Tomorrow’s National Book Festival on the National Mall, which features about 70 authors who aren’t named Sharon Olds, might be one of the last ones if this Cox Newspapers story has it right; the event, after all, was Laura Bush‘s baby. “We hope it will live beyond the Bush administration,” says Librarian of Congress James Billington in the report. “We can’t prejudge that. We certainly think it has become something of a national tradition.”
Tomorrow will be the first time I’ve checked it out, and I’m looking forward to it. Plenty of writers I like will be there, like Thomas Mallon, Joyce Carol Oates, M. N. Scott Momaday, and Edward P. Jones. Then again, there’ll also be folks like Post film critic and New York magazine punching bag Stephen Hunter. (Note to Hunter’s publicists: You can stop sending me copies of The 47th Samurai now. Really. I’m good.)
But, happy as I am to have a reason to go to the Mall that doesn’t involve playing tour host for friends and family in town, I wouldn’t be heartbroken if the festival disappeared with the arrival of a new President. For one thing, many of the authors I’d like to see swing through town at more intimate venues—even the somewhat reclusive Jones appeared at Politics & Prose earlier this month. And I’ve been telling anybody who’ll listen that next month’s Jewish Literary Festival, running Oct. 6-16 at the DCJCC, has an assortment of talent that’s just as good as the LoC’s to-do, if not better. Andre Aciman‘s Call Me By Your Name (Oct. 9, 7 p.m.), is the best novel I’ve read in a year where I’ve read an unhealthy number of novels; Nathan Englander‘s The Ministry of Special Cases (Oct. 13, 8 p.m.) is on my short list. Shalom Auslander‘s memoir, Foreskin’s Lament (Oct. 15, 7:30 p.m.), is every bit the inheritor to Portnoy’s Complaint that the title suggests it is. Folks I trust have recommended Ruth Modan‘s Exit Wounds (Oct. 11, 7:30 p.m.), Daniel Mendelsohn‘s The Lost: A Search for Six of Six Million (Oct. 14, 2 p.m.), and Walter Isaacson‘s Einstein: His Life and Universe (Oct. 16, 8 p.m.). It’s a ridiculously good lineup, and it doesn’t even include my favorite Israeli writer, Etgar Keret, or Philip “If anybody can lose 50 states for the Democrats, I think [Hillary] can” Roth.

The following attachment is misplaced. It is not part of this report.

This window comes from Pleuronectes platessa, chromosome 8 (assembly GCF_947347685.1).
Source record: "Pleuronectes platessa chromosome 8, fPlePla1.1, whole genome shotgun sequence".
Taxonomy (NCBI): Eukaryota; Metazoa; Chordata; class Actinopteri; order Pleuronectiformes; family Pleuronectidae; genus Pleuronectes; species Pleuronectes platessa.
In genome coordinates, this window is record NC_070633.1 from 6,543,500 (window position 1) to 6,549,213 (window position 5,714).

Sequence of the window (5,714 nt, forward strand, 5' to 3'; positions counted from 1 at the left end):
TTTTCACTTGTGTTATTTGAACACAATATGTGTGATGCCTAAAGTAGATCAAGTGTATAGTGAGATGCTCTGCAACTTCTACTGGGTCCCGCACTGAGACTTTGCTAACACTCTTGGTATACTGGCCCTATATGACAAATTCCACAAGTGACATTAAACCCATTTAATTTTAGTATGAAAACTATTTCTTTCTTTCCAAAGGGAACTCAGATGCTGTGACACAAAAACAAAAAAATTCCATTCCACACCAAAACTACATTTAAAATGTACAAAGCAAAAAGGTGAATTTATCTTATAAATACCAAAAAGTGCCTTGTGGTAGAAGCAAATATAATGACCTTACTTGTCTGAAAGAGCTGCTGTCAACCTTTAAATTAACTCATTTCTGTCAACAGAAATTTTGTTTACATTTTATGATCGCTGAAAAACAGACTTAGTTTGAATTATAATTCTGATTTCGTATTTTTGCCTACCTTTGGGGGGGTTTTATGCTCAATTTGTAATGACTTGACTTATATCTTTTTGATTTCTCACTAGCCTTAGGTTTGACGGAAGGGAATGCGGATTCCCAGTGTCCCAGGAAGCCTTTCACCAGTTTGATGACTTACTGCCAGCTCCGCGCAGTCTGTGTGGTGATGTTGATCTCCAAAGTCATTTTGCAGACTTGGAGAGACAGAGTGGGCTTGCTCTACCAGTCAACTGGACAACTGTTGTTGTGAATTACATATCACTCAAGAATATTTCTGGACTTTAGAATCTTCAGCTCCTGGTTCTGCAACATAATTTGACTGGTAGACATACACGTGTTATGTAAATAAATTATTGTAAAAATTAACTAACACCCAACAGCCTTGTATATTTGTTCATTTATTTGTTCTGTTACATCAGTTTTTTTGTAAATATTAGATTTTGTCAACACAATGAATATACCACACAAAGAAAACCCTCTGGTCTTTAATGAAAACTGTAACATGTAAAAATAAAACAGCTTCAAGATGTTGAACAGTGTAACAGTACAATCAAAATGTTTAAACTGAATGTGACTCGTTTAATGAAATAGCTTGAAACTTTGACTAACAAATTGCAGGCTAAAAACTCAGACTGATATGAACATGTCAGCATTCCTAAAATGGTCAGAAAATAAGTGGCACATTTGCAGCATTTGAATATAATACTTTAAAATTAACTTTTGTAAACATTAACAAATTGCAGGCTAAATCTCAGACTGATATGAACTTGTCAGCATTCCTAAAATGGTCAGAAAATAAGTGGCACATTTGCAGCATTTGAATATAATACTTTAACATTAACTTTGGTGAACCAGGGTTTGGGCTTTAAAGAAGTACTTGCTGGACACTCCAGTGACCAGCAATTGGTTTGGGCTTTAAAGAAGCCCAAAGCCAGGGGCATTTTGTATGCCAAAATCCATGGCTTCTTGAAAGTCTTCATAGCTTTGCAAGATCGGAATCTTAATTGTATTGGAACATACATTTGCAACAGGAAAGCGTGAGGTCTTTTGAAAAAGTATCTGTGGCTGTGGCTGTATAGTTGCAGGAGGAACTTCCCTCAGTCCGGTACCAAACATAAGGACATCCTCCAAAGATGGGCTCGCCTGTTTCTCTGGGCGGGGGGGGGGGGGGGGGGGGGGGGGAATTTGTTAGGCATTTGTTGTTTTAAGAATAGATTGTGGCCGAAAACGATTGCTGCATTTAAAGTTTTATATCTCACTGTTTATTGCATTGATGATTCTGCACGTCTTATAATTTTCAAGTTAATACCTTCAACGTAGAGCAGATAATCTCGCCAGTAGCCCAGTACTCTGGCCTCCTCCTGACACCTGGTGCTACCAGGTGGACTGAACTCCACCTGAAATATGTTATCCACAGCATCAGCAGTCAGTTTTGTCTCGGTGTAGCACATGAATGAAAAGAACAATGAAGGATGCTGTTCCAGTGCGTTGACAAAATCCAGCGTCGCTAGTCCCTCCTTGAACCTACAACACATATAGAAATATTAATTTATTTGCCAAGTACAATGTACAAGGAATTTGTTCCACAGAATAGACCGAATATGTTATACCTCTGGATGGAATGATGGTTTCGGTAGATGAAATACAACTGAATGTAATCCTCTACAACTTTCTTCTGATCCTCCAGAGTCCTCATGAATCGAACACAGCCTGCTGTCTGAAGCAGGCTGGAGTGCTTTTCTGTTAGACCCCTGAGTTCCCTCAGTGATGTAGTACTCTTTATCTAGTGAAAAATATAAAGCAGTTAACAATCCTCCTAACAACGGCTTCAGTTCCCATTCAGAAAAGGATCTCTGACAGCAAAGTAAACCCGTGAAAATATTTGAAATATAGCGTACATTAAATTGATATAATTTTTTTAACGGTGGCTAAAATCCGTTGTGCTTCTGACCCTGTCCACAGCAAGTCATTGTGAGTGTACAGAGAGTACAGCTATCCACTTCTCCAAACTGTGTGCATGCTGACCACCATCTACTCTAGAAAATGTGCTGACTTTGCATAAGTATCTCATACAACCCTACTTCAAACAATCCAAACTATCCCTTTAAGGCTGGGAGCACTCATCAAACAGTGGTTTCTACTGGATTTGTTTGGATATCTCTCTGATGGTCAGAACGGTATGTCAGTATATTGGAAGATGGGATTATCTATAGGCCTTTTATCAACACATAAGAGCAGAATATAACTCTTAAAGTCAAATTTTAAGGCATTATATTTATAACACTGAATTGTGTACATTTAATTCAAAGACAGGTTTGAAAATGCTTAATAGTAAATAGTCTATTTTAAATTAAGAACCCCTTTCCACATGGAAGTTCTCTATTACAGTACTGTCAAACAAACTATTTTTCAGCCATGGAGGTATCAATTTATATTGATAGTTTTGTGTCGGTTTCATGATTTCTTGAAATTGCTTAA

Correction: Poster Mark Athitakis gave an incorrect first initial for writer N. Scott Momaday.